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Dat Politics - Plugs Plus

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Artist: Dat Politics

Album: Plugs Plus

Label: Chicks on Speed

Review date: Jun. 19, 2002

Given recent blunders, I had to think twice about the propriety of combining the words ‘sex’ and ‘children’ to express a single positive opinion. While such a cocktail is notoriously toxic to our tenuously affiliated Church and State, it’s but a complex carbohydrate to the realm of Art and Letters. And whether or not it’s overtly conscious of this perilous temptation and its social and psychological consequences, all serious art serves to remind its beholders of their own moral and physical precariousness. Then there’s escapist art—compelling not because it challenges our human capacity, but because it provides a preferable illusion instead. No less valuable than the probing stuff, escapist art describes its neuroses by exclusion.

That said, DAT Politics’s fourth album Plugs Plus is more Hello Kitty than Death in Venice. Its rendition of innocent sex excludes the historically ubiquitous psychological implications that the greatest scholars of pedophilia – from Petronius to Vladimir Nabokov – astutely perceived. And while the album certainly has an adult conscience, it’s not a narrator, but rather a promiscuous phantom that drifts in and out of the party.

Generated by a trio of frenchmen on laptops, Plugs Plus is governed by the digital maxim of retention and renewal. The beginning of each track is often a throwback to a previous beat. But as with a computer, the present field of information is engaging enough as to obliterate all conceptual memory of what came before. The advantage of these “epileptic micro-rhythms” (as Chicks on Speed, their label puts it) is the mechanical support they provide for their emotional content. However topically disparate, the wandering beats and vocal accessories on Plugs Plus are united by their mutual engagement to the tinkering factory in which they labor.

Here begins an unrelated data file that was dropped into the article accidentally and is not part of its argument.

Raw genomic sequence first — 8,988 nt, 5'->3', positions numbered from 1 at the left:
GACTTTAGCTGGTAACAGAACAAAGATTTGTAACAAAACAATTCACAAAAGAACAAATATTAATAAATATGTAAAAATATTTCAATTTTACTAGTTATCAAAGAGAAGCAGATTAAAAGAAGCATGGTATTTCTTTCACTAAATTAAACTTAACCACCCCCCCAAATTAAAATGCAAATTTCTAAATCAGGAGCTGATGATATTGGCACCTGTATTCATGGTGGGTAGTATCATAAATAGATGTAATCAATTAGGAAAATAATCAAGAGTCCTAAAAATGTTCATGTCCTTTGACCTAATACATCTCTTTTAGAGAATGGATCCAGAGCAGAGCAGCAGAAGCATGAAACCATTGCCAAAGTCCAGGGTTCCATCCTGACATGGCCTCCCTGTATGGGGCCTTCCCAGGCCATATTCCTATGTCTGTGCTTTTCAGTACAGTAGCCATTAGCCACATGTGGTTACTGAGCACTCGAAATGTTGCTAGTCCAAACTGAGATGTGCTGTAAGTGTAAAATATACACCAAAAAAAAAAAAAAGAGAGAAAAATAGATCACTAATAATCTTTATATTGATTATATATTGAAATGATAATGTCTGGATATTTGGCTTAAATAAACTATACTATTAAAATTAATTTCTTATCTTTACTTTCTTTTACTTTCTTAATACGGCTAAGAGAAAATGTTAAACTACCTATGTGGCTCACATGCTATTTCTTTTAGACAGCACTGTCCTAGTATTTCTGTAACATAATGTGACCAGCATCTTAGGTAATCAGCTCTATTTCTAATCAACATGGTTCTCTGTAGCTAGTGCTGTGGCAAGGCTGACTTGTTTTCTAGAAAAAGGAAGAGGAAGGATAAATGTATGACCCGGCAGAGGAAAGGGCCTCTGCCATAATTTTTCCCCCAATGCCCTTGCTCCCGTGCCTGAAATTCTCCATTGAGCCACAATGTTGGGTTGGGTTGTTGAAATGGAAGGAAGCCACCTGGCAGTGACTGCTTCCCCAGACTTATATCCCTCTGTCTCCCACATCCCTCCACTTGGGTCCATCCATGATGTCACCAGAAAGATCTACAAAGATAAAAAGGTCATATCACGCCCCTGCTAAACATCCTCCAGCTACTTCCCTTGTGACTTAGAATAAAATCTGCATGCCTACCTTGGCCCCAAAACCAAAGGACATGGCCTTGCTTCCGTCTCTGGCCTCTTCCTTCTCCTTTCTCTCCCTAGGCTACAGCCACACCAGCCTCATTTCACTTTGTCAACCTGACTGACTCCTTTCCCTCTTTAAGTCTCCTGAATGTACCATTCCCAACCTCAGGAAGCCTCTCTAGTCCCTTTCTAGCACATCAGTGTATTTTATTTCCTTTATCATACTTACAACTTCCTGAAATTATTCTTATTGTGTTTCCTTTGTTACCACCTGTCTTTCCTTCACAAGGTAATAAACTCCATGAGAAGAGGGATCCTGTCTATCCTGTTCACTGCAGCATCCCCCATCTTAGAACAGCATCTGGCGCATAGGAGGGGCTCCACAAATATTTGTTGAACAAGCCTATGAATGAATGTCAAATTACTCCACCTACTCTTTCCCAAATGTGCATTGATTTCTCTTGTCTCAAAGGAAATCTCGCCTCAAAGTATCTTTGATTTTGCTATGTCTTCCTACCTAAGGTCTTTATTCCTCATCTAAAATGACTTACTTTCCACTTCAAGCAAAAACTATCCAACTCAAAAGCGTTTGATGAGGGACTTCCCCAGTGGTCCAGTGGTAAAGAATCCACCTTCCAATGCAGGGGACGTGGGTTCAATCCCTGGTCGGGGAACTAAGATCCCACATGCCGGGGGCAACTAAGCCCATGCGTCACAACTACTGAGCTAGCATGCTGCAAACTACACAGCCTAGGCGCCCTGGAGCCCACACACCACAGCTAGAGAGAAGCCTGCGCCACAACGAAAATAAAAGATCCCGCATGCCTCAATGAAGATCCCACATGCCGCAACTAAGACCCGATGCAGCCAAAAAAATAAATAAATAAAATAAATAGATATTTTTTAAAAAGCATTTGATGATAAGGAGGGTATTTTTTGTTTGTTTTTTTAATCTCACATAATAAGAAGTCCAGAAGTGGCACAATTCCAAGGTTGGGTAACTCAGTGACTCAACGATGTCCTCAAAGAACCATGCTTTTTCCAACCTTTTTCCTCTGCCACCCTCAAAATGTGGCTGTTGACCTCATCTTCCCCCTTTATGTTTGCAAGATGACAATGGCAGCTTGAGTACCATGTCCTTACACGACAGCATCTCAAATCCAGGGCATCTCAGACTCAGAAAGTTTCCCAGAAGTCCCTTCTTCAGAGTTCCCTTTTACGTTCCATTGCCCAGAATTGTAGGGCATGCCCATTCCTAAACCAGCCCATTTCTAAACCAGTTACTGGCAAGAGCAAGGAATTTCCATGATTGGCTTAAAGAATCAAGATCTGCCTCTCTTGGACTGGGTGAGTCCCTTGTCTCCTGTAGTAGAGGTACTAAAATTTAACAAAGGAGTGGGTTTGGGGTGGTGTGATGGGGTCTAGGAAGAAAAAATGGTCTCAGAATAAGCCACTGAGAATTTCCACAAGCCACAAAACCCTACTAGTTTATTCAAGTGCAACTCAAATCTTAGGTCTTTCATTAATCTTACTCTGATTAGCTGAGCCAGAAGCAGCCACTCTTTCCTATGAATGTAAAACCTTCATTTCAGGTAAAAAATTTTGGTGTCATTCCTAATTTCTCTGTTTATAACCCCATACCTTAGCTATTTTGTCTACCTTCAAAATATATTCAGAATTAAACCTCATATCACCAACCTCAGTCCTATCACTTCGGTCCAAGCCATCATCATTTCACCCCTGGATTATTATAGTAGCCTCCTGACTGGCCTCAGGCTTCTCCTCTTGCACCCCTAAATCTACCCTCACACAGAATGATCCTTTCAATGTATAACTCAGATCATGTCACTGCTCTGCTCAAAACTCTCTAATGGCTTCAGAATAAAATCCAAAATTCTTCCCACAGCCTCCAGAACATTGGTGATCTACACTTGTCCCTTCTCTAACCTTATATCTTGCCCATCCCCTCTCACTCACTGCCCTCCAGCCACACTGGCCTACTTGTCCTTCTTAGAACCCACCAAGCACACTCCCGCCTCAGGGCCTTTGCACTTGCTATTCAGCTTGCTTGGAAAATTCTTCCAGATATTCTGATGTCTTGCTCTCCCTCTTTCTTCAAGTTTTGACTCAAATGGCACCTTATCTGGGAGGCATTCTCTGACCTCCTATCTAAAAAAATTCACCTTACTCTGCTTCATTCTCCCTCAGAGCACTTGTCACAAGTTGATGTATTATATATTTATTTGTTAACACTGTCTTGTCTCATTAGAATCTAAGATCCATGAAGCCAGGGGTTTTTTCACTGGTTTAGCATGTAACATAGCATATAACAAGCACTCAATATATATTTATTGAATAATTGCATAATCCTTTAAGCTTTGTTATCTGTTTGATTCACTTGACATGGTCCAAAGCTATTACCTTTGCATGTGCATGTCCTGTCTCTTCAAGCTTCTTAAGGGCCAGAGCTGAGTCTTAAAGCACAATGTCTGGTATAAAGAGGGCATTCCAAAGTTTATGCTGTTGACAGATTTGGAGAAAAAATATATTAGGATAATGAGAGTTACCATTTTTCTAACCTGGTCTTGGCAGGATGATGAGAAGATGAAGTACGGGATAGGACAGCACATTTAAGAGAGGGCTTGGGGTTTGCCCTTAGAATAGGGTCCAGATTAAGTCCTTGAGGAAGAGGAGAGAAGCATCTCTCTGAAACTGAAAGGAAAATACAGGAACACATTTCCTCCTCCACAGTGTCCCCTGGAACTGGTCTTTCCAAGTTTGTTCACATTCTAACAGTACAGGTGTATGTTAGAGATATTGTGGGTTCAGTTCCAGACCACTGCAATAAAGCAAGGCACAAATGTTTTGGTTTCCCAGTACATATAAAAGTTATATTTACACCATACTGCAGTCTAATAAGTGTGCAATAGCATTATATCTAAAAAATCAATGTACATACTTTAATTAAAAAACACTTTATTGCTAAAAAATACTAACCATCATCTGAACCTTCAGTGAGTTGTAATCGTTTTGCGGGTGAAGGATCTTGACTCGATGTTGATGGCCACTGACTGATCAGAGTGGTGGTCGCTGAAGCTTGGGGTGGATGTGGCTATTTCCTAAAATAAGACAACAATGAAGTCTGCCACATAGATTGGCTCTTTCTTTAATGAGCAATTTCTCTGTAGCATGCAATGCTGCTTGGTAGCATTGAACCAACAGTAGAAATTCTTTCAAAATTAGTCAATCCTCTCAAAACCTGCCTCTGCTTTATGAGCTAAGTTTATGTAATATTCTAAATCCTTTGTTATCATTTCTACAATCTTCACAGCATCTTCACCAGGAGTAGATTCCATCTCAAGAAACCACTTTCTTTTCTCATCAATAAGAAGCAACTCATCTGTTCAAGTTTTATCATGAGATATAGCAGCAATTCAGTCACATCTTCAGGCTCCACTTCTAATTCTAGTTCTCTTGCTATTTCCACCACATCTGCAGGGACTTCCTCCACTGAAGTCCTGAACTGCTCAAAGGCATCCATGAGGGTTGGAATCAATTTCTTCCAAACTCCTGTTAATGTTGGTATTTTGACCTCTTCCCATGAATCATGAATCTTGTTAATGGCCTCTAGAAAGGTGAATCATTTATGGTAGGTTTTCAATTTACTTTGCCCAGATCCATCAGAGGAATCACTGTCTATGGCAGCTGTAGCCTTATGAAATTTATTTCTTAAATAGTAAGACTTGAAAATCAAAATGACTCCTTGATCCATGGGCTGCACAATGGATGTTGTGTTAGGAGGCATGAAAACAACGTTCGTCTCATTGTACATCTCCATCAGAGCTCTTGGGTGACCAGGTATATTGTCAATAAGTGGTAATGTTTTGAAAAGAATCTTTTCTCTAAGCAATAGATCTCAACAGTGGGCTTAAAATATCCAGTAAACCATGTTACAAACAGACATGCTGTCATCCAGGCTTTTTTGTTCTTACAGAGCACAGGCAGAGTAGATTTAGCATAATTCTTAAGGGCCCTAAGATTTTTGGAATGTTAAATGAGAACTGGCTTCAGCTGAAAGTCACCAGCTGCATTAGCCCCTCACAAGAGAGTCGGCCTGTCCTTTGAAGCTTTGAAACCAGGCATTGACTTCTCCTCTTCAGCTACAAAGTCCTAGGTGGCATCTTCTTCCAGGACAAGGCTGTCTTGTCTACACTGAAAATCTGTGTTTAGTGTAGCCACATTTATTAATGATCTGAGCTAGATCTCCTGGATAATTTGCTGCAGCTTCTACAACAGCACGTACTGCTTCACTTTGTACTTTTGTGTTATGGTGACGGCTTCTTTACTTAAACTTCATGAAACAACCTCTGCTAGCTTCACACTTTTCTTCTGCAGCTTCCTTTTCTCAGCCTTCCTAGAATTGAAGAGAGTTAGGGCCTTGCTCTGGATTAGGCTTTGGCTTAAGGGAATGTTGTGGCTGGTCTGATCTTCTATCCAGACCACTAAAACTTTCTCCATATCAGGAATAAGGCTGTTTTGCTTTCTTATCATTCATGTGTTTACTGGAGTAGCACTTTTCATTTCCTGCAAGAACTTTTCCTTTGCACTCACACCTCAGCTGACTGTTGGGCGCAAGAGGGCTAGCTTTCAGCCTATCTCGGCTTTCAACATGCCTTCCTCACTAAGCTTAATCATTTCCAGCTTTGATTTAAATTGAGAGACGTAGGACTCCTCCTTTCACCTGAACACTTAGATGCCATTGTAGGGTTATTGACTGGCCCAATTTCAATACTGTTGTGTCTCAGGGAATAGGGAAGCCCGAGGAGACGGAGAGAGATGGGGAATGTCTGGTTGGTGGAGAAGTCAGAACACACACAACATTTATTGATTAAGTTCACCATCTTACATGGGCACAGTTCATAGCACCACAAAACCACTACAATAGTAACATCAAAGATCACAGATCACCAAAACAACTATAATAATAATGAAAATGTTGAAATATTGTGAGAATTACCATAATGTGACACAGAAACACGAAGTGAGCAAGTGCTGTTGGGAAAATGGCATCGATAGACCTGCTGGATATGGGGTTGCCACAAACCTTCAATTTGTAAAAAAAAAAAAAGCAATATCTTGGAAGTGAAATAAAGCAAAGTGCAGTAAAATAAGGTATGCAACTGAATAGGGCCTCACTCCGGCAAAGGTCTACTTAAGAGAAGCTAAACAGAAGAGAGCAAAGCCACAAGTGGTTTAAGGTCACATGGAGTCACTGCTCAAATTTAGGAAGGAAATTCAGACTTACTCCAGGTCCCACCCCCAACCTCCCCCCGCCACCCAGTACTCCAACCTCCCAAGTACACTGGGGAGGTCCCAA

And a happy sweatshop it is. The third track, “pie,” which features Blectum From Blechdom, is daft as a birthday party in early June. There is a bit of a meltdown in the fourth and fifth tracks, as if a hamster got caught in the gears of the machine, which resolves itself soon enough. Meanwhile, in the interim, the persistent beat is trespassed by a band of intruders: a sleazy stranger beckoning “Salvina, Salvina”, a chorus of robots, and other mimetic murmurings from Lesser, the track’s artist in residence.

On the seventh track, from a voice that has smoked just enough cigarettes to reveal their toll without sounding repulsive, we hear a lady, lonely and hot, compliment someone’s ‘yeux’ (‘tout bleu’). The address arouses only Junior Birdsmen attention from among the constituents: the rest are too busy jacking off to their arcade music to do anything but scramble and dub the voice of their admirer. In general the girls on Plugs Plus talk dirtier than the boys, suggestive of a kind of feminine precocity particular to eighth graders and French films.

Thus, the album’s innocence relies on a kind of prepubescent energy that betrays its implicit maturity. From their decision to layer twinkling Nintendo noise over an optimistic organ (that instrument best employed by Stereolab to delay an orgasm) to their final bombastic closure (Kid 606 impersonating a stiff professor’s closing remarks) Plugs Plus is at least covertly cerebral. But mostly it’s just party music of the highest order, a compact and vicarious scene without troubles, if you don’t listen too carefully. And I’m not sure you’re supposed to.

By Hillary Mintz

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